This article will discuss how Kanban affects work transparency and helps build an effective project management system with a CRM and a control system.
What Is Kanban?
When you start to dive into the topic of project management and team management, you notice that the words “transparency,” “systematization,” and “efficiency” are found in every article.
At some point, they are perceived as “marketing water” to sell special tools. But these are crucial metrics that ensure staff management is built correctly. That is why project management system tools, for example, on Planfix, like Kanban, are being introduced.
It is important to remember that this is just a tool with a task management system that will not lead your team to multi-million dollar profits by itself but will ease your business process.
Kanban is a method of managing a process by breaking it down into stages. The essence is simple — to achieve a result, you need to think about the workflow’s stages, write them out and transfer them to a special board in the task management tool, and then move from one stage to another.
If you are reading this article, you most likely have either launched your project or just understood management’s intricacies. In any case, you have a project, and the task is to make it easier to manage the work process. The easiest way is to break it down into stages, prescribe tasks and distribute them among these stages. For example, you run an event agency. You and your team have a huge number of tasks for all events that need to be managed.
You can create a kanban board for each project, outline the process of preparing an event step by step, prescribe tasks, and assign performers before you open a detailed visual plan of the work to be done.
The task cards inside the kanban board should contain detailed information about what needs to be done. Each card within a kanban should have a title, a brief description of the task, a due date, and the performer’s name. You and your team can decide for yourself what exactly should be on the card, but the ones listed above are a necessary minimum.
What Is the Main Value of the Kanban Method?
First, we need to figure out the difference between Kanban and another Agile tool – SCRUM. When you get acquainted with these methods, it may seem that they are one and the same.
SCRUM is a method of working on tasks within a kanban board, but all tasks must be completed in one sprint. A sprint is a short period in which a team must complete a predetermined pool of tasks. Most often, a sprint lasts from a week to two. Sprints are used in the SCRUM methodology.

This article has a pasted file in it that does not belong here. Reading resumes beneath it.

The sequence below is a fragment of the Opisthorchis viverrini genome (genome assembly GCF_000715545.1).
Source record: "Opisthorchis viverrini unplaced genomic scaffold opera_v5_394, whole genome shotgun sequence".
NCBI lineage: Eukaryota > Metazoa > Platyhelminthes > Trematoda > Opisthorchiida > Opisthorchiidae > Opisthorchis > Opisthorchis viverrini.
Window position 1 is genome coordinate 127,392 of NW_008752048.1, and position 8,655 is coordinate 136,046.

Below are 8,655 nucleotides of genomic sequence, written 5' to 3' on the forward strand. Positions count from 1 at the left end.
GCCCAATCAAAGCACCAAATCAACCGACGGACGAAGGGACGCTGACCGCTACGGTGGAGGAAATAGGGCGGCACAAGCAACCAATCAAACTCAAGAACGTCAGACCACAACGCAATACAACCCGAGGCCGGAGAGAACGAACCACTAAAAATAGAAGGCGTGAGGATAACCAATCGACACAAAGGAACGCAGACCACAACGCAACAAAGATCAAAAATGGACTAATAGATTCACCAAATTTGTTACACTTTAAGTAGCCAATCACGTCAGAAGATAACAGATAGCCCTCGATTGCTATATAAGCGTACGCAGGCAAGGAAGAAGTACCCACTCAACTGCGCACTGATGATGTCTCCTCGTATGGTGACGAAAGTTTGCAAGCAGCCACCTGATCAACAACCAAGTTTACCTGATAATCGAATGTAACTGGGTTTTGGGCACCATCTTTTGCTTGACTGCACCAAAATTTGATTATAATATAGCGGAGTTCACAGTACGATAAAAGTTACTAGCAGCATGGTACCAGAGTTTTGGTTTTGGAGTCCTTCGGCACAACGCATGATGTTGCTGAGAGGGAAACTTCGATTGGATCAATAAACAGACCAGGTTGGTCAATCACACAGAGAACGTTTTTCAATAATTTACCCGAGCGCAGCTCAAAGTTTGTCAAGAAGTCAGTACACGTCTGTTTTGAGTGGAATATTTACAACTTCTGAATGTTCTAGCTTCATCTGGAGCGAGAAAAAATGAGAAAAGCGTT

After the team has “run” the sprint and completed all the tasks, new ones are set, and the team runs again.
The main advantage and difference between Kanban and other project management methods is the transparency of processes.
In the Kanban method:
- We schedule the process without reference to a two-week deadline;
- The deadlines are more flexible;
- We see everything – how many tasks need to be completed, who the performers are, what kind of workload each of the employees has, what tasks are sagging and urgently need to be taken to work.
Basically, any process can be transferred to a Kanban board.
Principles on Which Kanban Is Built
Kanban is based on the idea of lean manufacturing – we do only what will bring results in the time we need. It is based on several principles:
Implement kanban boards for the processes that the company already has
The method itself is not a magic pill but rather an amplifier.
The Kanban method in management will help:
- Build a structure in all current processes.
- See the strengths and weaknesses in the work.
- Gradually move towards better results.
For example, you have a small leather bag shop. There are several processes: production, promotion, sales, and customer service. Each process can consist of mini-processes.
For example, promotion includes:
- Marketing on social networks.
- Working with influencers.
- Filling out the site and catalog.
- Maintaining a YouTube channel.
Constantly refine the process with employees
Here you need to be prepared for the fact that kanban boards and the stages themselves can change over time if it ceases to meet the team’s requirements and does not help it achieve results.
The main idea behind the principle is that Kanban is not time-based in the way that SCRUM is. Therefore, if the results do not meet expectations, the process needs to be changed at the level of steps – stages.
Use the Kanban method to involve all participants in the process, grow new leaders, and allow them to take responsibility for decisions and share risks.